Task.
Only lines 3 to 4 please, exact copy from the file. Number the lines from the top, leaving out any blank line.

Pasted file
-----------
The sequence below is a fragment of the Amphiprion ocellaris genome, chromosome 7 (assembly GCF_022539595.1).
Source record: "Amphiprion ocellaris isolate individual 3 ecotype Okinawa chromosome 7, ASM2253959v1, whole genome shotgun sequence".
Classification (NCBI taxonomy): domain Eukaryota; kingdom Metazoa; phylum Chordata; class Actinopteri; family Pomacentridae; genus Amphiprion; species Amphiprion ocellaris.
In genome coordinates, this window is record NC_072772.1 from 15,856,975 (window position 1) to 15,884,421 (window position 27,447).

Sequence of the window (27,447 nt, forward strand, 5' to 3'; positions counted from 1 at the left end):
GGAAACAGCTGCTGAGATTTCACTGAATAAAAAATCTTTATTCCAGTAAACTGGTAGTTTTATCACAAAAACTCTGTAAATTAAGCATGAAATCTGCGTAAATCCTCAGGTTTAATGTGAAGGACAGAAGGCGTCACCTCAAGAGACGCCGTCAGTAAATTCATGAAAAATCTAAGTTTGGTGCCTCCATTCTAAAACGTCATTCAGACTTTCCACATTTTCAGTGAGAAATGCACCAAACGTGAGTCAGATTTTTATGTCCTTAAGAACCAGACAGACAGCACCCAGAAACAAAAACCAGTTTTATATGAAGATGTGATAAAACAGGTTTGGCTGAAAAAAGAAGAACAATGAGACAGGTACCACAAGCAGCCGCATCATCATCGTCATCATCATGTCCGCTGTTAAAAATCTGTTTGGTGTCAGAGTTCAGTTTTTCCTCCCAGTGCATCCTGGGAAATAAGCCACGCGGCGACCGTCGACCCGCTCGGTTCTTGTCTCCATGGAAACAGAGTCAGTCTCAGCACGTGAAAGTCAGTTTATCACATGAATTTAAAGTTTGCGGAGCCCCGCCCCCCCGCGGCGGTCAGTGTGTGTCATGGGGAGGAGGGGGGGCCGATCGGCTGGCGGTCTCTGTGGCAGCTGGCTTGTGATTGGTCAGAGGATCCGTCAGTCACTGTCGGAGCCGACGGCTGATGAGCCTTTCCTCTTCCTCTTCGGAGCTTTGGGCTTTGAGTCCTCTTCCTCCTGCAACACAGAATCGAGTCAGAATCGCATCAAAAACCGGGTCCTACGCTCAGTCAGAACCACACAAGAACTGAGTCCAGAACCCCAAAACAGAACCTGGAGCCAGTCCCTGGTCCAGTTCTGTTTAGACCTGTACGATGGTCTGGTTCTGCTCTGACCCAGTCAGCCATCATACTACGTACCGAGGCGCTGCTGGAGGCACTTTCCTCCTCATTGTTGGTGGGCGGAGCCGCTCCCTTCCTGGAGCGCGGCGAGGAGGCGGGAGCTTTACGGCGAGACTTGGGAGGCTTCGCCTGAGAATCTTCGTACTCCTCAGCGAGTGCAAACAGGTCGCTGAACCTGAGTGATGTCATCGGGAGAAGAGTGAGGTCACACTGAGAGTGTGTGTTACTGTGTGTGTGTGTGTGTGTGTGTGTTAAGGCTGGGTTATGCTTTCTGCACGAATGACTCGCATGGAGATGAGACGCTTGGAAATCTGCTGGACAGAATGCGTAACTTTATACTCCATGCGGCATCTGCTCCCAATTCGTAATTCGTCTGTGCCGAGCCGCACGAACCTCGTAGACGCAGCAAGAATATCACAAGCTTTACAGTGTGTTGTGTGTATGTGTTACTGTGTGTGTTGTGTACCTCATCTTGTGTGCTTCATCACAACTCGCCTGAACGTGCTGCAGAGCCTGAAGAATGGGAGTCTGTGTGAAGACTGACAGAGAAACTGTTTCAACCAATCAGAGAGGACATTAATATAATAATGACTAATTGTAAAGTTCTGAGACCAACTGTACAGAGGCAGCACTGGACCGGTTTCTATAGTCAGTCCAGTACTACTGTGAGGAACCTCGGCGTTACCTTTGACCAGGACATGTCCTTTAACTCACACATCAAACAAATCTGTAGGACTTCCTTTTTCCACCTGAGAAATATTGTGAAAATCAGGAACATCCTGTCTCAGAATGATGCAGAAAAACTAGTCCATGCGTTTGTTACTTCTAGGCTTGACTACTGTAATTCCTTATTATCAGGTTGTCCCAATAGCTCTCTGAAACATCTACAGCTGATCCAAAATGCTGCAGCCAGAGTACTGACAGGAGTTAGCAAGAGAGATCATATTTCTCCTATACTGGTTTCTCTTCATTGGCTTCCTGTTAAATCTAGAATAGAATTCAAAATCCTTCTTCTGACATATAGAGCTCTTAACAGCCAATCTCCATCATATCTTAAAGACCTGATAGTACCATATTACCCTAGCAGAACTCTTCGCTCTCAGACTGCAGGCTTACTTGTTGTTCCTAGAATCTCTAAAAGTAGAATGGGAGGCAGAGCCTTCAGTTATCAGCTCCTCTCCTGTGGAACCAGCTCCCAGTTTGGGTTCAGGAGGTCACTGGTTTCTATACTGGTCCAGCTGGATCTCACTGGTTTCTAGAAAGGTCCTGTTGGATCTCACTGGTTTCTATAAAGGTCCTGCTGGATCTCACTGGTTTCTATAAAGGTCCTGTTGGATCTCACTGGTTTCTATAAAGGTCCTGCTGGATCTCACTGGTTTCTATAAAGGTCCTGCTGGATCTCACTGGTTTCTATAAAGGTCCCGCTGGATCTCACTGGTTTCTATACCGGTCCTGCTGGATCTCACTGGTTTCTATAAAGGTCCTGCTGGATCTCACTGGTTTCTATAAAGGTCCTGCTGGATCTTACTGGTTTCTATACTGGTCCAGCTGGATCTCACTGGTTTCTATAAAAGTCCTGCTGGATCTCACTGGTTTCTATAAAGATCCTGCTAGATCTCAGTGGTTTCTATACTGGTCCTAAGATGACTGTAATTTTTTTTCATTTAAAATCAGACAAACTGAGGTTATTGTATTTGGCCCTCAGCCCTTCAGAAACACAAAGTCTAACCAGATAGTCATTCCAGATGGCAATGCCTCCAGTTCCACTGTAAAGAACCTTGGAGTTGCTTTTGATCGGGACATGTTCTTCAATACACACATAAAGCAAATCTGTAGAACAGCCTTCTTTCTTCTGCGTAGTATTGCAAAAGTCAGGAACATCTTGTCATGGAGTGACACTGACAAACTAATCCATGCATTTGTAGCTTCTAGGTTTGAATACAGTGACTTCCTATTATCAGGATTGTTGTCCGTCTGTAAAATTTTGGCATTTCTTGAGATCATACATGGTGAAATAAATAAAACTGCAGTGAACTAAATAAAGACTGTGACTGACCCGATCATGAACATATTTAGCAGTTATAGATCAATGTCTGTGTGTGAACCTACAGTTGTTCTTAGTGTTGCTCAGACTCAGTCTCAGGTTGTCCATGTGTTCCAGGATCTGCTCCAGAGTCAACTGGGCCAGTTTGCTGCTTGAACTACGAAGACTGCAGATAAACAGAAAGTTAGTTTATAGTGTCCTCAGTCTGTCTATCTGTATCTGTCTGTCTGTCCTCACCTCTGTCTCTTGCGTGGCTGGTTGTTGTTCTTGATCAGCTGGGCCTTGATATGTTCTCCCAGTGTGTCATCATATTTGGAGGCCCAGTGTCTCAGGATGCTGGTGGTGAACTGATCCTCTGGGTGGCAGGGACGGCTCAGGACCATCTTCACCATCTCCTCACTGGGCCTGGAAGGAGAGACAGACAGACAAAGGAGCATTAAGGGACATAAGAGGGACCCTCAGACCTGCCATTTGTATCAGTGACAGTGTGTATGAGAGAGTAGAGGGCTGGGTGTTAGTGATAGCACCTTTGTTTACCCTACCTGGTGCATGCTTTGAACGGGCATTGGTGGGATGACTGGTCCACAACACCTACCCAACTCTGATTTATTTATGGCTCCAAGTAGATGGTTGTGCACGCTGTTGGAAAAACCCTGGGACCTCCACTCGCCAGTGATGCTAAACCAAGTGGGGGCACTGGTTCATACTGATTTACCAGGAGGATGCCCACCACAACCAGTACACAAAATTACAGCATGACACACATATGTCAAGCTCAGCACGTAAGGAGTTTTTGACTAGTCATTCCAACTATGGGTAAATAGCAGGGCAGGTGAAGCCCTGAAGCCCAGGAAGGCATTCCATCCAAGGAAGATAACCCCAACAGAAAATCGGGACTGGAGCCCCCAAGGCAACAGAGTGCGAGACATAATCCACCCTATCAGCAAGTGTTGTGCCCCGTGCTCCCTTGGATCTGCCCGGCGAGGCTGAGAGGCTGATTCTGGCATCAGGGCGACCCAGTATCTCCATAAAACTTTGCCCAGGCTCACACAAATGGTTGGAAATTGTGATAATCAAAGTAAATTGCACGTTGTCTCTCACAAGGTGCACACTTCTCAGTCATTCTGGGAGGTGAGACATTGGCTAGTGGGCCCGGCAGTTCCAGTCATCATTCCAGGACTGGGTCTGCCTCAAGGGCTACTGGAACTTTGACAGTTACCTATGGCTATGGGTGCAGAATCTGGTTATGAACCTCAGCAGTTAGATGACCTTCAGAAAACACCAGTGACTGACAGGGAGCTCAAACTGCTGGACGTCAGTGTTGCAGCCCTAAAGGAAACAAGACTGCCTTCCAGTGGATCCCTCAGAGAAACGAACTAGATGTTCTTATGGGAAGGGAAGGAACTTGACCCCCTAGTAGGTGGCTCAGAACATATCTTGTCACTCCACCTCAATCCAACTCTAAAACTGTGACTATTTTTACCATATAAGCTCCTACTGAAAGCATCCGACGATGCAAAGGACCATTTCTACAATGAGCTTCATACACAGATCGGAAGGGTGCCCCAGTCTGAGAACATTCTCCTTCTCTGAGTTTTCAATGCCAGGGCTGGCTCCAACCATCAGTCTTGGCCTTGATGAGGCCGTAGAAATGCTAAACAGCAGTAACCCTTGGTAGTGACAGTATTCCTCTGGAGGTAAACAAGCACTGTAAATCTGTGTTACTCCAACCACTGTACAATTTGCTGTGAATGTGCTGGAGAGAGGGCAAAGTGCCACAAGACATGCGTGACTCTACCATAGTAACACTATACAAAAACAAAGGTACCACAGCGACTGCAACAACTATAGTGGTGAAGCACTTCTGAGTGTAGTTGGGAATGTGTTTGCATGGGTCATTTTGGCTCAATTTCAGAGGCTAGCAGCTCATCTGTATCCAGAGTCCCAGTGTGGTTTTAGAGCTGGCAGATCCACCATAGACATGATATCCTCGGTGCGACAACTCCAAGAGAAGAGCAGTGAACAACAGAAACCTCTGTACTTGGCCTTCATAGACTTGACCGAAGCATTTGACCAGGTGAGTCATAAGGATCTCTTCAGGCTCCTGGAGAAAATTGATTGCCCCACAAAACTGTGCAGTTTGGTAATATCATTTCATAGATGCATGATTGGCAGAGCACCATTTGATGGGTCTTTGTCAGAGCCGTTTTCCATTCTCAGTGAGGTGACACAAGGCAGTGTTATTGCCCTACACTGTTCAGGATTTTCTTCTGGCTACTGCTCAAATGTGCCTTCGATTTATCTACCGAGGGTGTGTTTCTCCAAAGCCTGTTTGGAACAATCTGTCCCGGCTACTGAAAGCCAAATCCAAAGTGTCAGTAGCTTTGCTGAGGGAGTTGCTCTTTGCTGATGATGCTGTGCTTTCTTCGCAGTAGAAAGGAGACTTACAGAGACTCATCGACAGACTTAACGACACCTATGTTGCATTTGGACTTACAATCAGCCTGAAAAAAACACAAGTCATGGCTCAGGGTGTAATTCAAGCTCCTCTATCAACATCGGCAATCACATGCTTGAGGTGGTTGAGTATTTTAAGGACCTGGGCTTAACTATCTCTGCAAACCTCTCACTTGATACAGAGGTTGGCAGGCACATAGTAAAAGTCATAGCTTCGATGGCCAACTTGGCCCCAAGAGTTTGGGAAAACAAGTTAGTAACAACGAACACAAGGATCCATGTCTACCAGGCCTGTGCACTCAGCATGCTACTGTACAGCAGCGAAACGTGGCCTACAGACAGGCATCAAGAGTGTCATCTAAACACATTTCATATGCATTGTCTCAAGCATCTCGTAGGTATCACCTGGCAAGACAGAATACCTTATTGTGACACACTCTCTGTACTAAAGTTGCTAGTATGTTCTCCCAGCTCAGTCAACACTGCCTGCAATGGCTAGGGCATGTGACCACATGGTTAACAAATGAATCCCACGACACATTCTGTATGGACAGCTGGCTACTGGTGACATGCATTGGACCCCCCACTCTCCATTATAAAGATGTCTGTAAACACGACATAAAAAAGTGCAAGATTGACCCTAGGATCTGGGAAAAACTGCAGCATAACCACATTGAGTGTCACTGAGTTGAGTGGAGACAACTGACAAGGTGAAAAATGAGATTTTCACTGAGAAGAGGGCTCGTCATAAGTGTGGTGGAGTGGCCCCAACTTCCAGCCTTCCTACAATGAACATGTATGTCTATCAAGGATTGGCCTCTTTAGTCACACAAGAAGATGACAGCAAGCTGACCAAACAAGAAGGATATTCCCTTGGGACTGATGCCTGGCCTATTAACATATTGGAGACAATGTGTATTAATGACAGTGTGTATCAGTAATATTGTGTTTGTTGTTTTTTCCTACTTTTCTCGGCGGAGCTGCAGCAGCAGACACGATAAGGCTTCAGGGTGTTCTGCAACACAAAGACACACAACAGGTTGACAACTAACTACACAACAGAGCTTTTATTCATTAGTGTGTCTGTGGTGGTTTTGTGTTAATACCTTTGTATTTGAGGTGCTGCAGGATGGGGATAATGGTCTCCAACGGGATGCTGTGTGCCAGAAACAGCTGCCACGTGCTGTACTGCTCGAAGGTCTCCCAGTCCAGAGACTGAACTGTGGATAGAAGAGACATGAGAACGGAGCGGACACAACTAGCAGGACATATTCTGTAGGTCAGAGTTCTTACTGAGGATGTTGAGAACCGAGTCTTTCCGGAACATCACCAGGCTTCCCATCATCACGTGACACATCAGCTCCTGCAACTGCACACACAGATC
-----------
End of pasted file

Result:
Classification (NCBI taxonomy): domain Eukaryota; kingdom Metazoa; phylum Chordata; class Actinopteri; family Pomacentridae; genus Amphiprion; species Amphiprion ocellaris.
In genome coordinates, this window is record NC_072772.1 from 15,856,975 (window position 1) to 15,884,421 (window position 27,447).